For the most part, babysitting services are few and far between in Japan. Sure, there are preschools and daycare centers that provide long-term arrangements, but if you just want to hire someone for a few hours on a given day so you can enjoy some me-time, such services are hard to find.
However, Tokyo’s NonDa90 recognizes that the women of Japan could use a little more time to spend on their hobbies, with their friends, and/or for themselves, and they’re here to help! They’re not offering to look after your young kids, though, but your annoying husband or boyfriend.
NonDa90, which is located in Nerima Ward, isn’t a traditional childcare provider. Its primary business, actually, is providing alcohol, since it’s a casual pub (NonDa90 is meant to be pronounced “Nondakure,” which loosely translates to “drunk”). Still, their sign proudly announces “We’ll take care of your husband or boyfriend who’s getting in the way of you enjoying shopping or relaxing in a cafe! Our experienced staff will take the responsibility of playing with him and keeping him entertained.”
The bottom section of the sign (top photo), advertising the babysitting service, shows a diminutive husband/boyfriend being dropped off by the scruff of his neck.
It should be noted that Nondakure is not a hostess bar, maid cafe, or any other kind of “social restaurant” where some form of paid companionship is on the menu. In fact, NonDa90’s motto is “Warm beer, cold women, lousy food, bad service.” At least some of that is likely tongue in cheek, but it does offer some seriously affordable drinks. For starters, there’s no table charge or mandatory, unasked for otoshi appetizer fee, unlike many other pubs in Japan, and the sign gives sample price plans for how much it’ll cost to keep the husband/boyfriend out of the way for various amounts of time.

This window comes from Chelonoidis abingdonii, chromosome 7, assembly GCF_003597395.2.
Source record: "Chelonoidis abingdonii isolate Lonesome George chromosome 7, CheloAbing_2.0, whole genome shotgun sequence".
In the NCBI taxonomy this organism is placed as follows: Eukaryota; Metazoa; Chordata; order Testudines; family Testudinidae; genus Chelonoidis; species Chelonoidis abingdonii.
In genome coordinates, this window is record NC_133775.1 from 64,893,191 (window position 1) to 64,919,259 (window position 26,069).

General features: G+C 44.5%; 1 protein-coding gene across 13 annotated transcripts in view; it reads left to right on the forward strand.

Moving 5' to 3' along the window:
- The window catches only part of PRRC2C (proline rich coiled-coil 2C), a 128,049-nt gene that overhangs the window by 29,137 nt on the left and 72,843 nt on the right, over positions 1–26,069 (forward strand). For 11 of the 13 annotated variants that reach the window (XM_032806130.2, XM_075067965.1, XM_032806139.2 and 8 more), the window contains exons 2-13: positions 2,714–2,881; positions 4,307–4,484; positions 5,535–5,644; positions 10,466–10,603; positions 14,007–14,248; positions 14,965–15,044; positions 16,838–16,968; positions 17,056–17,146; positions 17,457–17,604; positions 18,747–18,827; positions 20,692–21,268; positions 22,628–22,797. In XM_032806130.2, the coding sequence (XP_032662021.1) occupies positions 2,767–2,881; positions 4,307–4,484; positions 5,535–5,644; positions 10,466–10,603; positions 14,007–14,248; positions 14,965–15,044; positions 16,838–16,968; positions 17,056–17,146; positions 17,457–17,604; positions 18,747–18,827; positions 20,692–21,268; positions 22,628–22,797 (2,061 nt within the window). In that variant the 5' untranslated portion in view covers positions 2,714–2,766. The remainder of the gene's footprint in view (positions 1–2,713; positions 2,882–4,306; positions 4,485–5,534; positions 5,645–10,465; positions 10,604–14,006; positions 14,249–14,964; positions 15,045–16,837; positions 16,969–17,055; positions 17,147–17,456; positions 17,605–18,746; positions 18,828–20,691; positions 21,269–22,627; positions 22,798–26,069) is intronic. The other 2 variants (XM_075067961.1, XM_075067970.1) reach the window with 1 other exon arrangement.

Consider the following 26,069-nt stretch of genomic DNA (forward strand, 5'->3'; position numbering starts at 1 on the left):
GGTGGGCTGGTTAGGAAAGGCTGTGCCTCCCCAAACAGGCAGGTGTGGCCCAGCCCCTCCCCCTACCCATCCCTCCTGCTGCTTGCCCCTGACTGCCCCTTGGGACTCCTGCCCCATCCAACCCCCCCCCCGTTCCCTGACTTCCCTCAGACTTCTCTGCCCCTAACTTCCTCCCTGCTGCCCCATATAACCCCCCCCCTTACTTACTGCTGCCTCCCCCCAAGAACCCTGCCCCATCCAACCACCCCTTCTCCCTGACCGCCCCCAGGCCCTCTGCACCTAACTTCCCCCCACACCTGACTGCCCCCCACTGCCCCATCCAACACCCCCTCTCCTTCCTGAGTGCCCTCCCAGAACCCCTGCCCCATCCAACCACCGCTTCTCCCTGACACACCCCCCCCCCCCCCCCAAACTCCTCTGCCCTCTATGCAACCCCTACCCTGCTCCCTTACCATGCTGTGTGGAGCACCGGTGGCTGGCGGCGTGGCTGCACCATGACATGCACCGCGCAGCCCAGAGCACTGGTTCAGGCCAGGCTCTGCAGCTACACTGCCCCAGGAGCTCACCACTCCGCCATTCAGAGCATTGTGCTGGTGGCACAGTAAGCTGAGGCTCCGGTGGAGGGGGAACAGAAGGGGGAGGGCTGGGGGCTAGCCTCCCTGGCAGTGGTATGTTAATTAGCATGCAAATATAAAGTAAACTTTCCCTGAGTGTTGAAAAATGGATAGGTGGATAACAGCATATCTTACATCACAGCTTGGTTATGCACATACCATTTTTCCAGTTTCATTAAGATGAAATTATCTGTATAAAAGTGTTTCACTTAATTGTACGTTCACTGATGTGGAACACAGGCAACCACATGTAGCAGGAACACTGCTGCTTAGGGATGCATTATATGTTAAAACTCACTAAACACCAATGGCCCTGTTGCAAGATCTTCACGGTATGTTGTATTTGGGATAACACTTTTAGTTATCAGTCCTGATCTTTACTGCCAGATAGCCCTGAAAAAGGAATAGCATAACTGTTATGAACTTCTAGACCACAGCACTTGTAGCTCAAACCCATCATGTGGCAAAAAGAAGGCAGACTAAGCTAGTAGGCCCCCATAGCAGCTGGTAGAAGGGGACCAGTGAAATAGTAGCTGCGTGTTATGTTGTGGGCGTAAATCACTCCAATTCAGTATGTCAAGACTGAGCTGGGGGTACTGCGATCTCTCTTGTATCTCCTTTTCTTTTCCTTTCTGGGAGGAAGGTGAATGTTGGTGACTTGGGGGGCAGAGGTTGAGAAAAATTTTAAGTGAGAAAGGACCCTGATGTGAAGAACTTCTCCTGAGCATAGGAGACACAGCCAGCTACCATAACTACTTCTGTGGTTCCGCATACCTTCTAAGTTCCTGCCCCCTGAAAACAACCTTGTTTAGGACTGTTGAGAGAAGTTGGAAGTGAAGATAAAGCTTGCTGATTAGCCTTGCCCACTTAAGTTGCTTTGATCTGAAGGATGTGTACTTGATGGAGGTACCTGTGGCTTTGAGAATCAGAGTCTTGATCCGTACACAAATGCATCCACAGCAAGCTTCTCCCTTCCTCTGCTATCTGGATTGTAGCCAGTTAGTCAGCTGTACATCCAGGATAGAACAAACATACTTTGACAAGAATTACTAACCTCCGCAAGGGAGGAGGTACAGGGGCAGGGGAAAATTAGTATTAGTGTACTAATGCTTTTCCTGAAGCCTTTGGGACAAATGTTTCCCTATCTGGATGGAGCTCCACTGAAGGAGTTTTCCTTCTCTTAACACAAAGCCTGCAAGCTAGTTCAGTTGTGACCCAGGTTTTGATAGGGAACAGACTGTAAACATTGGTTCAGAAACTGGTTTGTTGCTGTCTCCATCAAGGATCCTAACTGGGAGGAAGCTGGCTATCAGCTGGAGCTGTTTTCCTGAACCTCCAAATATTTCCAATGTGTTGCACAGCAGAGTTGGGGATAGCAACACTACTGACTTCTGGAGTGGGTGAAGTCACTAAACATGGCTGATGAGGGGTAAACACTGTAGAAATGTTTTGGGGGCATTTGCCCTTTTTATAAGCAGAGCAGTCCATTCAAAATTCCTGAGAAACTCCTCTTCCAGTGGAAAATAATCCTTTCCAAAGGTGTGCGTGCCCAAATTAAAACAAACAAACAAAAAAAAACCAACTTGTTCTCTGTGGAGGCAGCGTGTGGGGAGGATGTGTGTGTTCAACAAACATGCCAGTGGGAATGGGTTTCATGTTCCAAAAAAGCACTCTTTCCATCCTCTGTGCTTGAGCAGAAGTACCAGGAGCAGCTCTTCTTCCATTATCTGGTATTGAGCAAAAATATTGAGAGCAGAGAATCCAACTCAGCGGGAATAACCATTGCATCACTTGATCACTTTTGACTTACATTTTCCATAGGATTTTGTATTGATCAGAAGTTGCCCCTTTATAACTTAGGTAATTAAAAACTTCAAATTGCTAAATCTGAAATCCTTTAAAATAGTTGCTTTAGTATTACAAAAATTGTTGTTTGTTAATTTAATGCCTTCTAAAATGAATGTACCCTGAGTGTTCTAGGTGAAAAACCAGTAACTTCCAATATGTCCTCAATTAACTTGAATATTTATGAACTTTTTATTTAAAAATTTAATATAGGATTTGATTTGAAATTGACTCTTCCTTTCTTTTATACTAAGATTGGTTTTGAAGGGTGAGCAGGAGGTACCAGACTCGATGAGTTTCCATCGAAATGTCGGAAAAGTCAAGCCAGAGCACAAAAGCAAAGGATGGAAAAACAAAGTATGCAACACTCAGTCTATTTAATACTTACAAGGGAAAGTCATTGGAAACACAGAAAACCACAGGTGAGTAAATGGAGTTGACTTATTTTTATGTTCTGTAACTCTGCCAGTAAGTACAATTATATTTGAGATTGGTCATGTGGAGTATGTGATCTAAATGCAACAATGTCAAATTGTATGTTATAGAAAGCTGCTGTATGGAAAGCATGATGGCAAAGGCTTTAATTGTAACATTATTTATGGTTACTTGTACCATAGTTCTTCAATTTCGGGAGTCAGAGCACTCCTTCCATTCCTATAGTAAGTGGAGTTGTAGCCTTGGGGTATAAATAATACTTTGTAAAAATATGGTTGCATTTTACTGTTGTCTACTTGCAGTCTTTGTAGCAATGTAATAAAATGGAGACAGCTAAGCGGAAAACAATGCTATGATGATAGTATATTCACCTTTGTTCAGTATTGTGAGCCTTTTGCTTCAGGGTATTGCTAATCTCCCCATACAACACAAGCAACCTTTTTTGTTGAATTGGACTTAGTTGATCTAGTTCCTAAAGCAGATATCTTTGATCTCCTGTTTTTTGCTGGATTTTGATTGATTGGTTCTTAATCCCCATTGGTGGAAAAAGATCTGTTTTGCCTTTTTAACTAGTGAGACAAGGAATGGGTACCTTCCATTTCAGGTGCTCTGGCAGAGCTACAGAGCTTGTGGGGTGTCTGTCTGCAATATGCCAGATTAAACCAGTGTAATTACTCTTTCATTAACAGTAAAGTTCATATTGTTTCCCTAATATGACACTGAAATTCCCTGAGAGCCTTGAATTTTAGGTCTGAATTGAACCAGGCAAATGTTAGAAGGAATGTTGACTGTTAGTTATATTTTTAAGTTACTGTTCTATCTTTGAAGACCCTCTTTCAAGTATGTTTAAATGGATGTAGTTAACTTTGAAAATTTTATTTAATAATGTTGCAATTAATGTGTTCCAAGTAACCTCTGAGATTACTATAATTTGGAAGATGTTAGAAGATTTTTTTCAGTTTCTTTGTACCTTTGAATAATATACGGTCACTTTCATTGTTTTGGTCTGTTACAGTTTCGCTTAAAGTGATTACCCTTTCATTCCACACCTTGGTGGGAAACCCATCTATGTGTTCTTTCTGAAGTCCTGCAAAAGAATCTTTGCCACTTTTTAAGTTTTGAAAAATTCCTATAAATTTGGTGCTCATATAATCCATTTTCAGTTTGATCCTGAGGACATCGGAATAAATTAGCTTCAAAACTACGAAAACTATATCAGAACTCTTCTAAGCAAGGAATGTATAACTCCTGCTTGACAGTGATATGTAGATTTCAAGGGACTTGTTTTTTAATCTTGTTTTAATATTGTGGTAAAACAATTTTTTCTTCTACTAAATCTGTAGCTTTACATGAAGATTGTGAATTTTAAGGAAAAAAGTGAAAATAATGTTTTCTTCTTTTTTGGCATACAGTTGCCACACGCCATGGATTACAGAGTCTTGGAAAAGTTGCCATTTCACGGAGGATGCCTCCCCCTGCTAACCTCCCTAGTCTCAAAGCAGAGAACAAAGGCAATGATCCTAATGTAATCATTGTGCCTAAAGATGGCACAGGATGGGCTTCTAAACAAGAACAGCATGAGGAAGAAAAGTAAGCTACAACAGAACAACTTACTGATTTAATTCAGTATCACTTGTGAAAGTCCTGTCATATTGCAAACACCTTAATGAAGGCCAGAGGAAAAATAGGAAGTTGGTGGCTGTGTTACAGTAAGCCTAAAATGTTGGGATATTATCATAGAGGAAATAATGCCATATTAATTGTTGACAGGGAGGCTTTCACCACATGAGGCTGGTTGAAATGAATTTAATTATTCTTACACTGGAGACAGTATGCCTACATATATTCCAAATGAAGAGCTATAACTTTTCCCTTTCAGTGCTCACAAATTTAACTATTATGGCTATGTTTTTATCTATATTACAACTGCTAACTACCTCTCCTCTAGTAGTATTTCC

● “Just watch him for 15 minutes!” 500 yen → First glass of heartland beer is half-price, 290 yen
● “Please take care of him for two hours!” 2,000 yen → 90-minute all-you-can-drink plan, 1,740 yen
● “I need a long time, three hours!” 2,500 yen → 150-minute all-you-can-drink plan, 2,300 yen
● “He’s a kid who’s pretty good at taking care of himself.” 1,000 yen → 90-minute self-serve alcohol plan, 730 yen
Again, the “babysitting” angle definitely is meant to be taken as a joke, but like a lot of jokes, it’s funny because there’s a bit of truth to it. Japanese culture stresses the importance of taking the feeling of others into consideration at all times, and so it’s not unusual for men or women to feel a twinge of guilt, or at least sympathy, if they think they might be dragging their partner along for an activity that they don’t really enjoy. Likewise, since it’s not common for spouses or significant others to tag along when a group of friends is getting together, some people feel a little uneasy leaving their partner alone while they head out to have fun without them.
Since no women are actually going to be unilaterally dropping their husband/boyfriend off at the bar, NonDa90’s sign is really a lighthearted way to say, “Hey, first-time customers are welcome here!” (which isn’t always the case at neighborhood bars in Japan), and a playful way to encourage couples passing by to keep the place in mind the next time there’s a girls’ day out and the guy has free time on his hands and would like a beer in one of them too.
Address: Tokyo-to, Nerima-ku, Kitaachi 2-38-6, Otoyo Building 2nd floor
Source: Hachima Kiko
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